Thagrus, sorry to say but you are wrong in your comment! Banks don't make large commissions on Annuites, and even if they did, why would anyone care what an insurance company is paying the bank when the commission being paid doesn't come from the consumer that bought the Annuity? Not only that, but in an Annuity (Fixed or Indexed), your principal is "GUARANTEED" and is not subject to market fluctuations like Variable Annuities, Stocks, Bonds or Mutual Funds! You should also be aware that most companies have to put up the "collateral" before a state will allow them to sell their Annuity plans, and all states have a "GUARANTY ASSOCIATION" which protects the consumer's Annuities for between $ 300,000 and
$ 500,000 in the event of an insurance company's default! Banks are only covered for $ 250,000 under the FDIC. Know your facts first before making comments like that!

July 08 2011 at 12:09 PM Report abuse rate up rate down Reply
ilm9p

There are a lot of snake oil selling scum out there also peddling "annuities". Watch yourself.

July 07 2011 at 2:00 PM Report abuse +2 rate up rate down Reply
nxston08

Annuities have been around since the days of the Roman Empire. They were popular with retired Roman generals. Trillions of dollars are currently invested in annuities. As long as you thoroughly educate yourself on how they work and work with a good agent who works in your interest, annuities are viable investments

.

July 07 2011 at 1:12 PM Report abuse -1 rate up rate down Reply
1 reply to nxston08's comment
evd10

Actually no one who has previously commented on this article, except for Sully, really knows very much about annuities. A FIXED annuity isn't complicated and a 5th grader with reasonable comprehension and reading skills should be capable of figuring out how they work. Like everything else they have advantages and disadvantages. It's up to the individual to decide if an annuity is what they want.

July 07 2011 at 2:41 PM Report abuse rate up rate down Reply
Sully

Hey hgeorgech, your comment is confusing to me! I have been selling Annuties for over 36 years and have "never" had a client lose one red cent on their Annuity investment unless they surrendered it in full during the Surrender Charge Period, and I think that has been maybe one or two clients that have done that, so why would someone "run" when advised to put money into an Anniuty when the returns are "GUARANTEED" in writing and there is a "minimum rate" paid each year? I'm not including Variable Annuities in this comment, only fixed rate and indexed Annuities. Would love to know why you made that comment!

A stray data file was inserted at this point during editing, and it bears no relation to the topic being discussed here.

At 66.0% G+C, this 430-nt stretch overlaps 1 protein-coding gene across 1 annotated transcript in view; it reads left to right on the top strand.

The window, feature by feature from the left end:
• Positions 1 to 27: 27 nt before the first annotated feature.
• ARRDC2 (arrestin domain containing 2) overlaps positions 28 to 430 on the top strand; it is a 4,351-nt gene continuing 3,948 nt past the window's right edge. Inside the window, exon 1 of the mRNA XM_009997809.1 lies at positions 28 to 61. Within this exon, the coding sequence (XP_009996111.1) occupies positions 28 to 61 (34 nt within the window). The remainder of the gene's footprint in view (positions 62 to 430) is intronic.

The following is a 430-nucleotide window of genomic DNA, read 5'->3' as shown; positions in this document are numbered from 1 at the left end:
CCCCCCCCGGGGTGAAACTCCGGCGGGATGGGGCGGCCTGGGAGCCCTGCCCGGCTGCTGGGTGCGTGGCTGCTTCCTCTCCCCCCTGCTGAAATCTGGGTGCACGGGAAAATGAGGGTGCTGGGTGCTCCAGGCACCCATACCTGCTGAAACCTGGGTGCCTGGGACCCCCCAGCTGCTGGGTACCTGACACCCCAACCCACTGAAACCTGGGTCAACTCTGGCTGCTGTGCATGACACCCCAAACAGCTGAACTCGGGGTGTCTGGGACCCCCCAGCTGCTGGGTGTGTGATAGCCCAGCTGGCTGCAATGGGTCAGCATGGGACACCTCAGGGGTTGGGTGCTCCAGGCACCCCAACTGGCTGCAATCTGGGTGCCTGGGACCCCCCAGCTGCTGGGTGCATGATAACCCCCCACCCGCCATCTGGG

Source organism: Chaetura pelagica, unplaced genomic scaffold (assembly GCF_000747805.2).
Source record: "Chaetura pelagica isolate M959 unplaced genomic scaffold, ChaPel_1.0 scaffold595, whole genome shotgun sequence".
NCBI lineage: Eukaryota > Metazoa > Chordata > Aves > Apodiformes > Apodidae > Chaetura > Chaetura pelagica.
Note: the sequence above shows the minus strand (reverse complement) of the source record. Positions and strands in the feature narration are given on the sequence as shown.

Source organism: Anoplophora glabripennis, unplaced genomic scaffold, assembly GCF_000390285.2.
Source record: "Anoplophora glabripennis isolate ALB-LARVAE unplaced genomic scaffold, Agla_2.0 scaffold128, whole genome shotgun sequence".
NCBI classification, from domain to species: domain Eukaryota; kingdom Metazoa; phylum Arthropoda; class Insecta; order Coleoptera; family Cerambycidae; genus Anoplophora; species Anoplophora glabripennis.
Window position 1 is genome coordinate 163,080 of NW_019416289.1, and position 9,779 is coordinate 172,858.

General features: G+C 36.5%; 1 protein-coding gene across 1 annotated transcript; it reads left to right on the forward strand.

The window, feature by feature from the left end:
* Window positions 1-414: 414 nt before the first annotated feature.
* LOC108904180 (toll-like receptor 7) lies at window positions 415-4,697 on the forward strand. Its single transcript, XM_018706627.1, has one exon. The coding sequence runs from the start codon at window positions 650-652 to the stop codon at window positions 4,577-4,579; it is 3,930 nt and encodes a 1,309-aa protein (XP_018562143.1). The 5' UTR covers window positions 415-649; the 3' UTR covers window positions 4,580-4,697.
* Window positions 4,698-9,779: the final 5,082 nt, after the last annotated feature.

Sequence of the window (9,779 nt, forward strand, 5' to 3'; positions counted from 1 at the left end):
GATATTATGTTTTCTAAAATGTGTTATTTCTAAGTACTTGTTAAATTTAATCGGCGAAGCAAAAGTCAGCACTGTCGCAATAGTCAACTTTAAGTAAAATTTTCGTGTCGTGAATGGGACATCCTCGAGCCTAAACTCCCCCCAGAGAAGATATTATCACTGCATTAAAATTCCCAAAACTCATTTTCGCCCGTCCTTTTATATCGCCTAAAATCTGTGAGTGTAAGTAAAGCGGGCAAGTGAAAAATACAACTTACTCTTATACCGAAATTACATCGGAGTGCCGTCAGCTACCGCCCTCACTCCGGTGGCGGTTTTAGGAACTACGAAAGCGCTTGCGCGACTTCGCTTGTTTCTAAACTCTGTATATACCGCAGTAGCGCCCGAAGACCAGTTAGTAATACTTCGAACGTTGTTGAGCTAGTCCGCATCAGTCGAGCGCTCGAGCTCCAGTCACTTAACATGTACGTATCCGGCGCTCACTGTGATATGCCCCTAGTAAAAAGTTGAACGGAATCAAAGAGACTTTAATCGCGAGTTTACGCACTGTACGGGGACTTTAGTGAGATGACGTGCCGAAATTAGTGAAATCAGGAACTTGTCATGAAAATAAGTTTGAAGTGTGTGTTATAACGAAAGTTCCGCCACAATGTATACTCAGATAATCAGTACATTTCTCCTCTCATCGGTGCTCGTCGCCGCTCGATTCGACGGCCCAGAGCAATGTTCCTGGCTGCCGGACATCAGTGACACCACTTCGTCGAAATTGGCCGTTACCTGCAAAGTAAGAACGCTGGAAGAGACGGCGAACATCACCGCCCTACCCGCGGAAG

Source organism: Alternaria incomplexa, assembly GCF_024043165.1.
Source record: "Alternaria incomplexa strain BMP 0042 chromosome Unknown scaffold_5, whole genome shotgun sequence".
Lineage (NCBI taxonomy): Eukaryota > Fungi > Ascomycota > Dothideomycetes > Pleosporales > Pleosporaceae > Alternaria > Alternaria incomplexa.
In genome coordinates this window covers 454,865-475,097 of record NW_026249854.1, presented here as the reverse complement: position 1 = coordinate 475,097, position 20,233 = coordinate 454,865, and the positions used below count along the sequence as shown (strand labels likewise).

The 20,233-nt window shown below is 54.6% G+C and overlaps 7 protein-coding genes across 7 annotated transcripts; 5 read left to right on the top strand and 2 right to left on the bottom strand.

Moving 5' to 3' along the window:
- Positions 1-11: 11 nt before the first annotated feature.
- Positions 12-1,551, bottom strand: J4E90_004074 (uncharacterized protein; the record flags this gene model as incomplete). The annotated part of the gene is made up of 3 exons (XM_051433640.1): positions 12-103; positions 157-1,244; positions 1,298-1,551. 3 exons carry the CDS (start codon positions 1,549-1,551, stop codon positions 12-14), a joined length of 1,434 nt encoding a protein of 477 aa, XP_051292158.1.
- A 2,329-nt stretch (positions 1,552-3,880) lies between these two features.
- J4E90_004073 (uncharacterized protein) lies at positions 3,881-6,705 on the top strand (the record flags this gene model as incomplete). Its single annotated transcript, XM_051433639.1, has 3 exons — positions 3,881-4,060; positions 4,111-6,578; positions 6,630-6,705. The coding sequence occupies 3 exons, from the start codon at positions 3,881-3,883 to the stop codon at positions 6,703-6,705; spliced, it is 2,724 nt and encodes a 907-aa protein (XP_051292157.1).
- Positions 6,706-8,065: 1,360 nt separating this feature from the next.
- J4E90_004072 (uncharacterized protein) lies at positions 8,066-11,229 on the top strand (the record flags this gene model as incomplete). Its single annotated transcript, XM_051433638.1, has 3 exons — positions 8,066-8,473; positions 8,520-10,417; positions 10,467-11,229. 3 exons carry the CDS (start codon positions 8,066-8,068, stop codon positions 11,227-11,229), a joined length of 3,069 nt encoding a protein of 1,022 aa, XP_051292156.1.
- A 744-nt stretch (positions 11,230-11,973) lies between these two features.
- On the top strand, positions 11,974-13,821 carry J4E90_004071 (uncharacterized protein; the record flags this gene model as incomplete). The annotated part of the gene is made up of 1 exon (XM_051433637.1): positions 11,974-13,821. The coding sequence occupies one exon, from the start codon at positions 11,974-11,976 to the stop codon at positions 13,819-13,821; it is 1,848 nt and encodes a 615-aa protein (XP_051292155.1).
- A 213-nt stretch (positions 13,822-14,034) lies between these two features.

July 07 2011 at 8:51 AM Report abuse -1 rate up rate down Reply
2 replies to Sully's comment
hgeorgech

Sully - it's NO secret that the persons who gain the most when it comes to annuities are the persons selling 'em .. HIGH, up front commissions for starters .. and with interest rates being at ALL TIME LOWS, why would anyone want to lock in paltry returns for years to come? However, you might want to listen to a few people who regularly WARN folks about the perils of annuities .. for starters, listen to Suzy Orman. Would you like 3 or 4 other professional opinions?

July 07 2011 at 3:04 PM Report abuse +1 rate up rate down Reply
2 replies to hgeorgech's comment
evd10

"why would anyone want to lock in paltry returns for years to come?"...This is probably the best argument against buying an annuity in today's market.

July 07 2011 at 3:29 PM Report abuse +1 rate up rate down
Sully

hgerogeh - For every negative professional opinion, you would get just as many if not more positive opinions about Annuities. Did you even wonder why Bllions of dollars are being invested in Annuities? Did you even wonder why Annuity investments are up 11% during the first quarter of this year? You think we gain the most?
Let me give you an example from a client of mine who bought an Annuity from me in 2000! At that time, one of my companies was paying a "GUARANTEED" rate of 7.25%, locked in for 10 years. That means his money would "more than "DOUBLE" over that period. He put $ 160,000 into the Annuity. I'll tell you flat out, I made a 5% commision on the case, so I received $ 8,000 in compensation. That is "one time", not every year like brokers get off of their client's portfolios. Now in 2010, his Annuity matured with a value of over $ 320,000.